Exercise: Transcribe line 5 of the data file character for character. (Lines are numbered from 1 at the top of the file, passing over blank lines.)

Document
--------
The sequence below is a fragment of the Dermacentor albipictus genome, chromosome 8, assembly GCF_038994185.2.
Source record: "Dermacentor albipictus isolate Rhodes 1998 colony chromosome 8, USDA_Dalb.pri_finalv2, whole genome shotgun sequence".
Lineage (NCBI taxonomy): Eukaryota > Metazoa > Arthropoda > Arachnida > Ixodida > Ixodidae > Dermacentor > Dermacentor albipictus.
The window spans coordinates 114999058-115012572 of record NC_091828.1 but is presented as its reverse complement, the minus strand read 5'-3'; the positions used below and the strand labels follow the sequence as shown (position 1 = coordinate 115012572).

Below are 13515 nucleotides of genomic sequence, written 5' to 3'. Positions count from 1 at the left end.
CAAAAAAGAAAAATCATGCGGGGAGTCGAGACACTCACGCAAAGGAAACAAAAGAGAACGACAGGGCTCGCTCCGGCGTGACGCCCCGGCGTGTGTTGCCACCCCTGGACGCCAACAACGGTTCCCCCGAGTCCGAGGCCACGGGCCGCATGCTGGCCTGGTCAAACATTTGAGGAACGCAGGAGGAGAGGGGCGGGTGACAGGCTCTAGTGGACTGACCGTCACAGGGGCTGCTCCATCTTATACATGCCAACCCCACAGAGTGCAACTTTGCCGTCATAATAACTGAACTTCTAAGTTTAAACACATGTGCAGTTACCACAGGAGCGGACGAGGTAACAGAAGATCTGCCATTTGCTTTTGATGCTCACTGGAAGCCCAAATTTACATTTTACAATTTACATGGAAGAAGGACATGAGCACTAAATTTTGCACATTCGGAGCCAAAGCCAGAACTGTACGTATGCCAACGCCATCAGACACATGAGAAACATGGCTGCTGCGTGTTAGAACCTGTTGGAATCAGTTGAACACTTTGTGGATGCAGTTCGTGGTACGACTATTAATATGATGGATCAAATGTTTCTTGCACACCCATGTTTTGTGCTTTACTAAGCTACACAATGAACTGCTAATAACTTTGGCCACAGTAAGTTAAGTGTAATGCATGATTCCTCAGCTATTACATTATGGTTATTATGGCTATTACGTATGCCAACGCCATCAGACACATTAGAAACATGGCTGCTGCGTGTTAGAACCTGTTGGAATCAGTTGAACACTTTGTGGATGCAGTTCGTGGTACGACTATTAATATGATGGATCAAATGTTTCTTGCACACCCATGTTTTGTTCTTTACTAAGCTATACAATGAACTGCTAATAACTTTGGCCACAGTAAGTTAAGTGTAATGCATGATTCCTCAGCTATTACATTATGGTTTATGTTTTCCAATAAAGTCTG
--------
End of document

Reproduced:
Below are 13515 nucleotides of genomic sequence, written 5' to 3'. Positions count from 1 at the left end.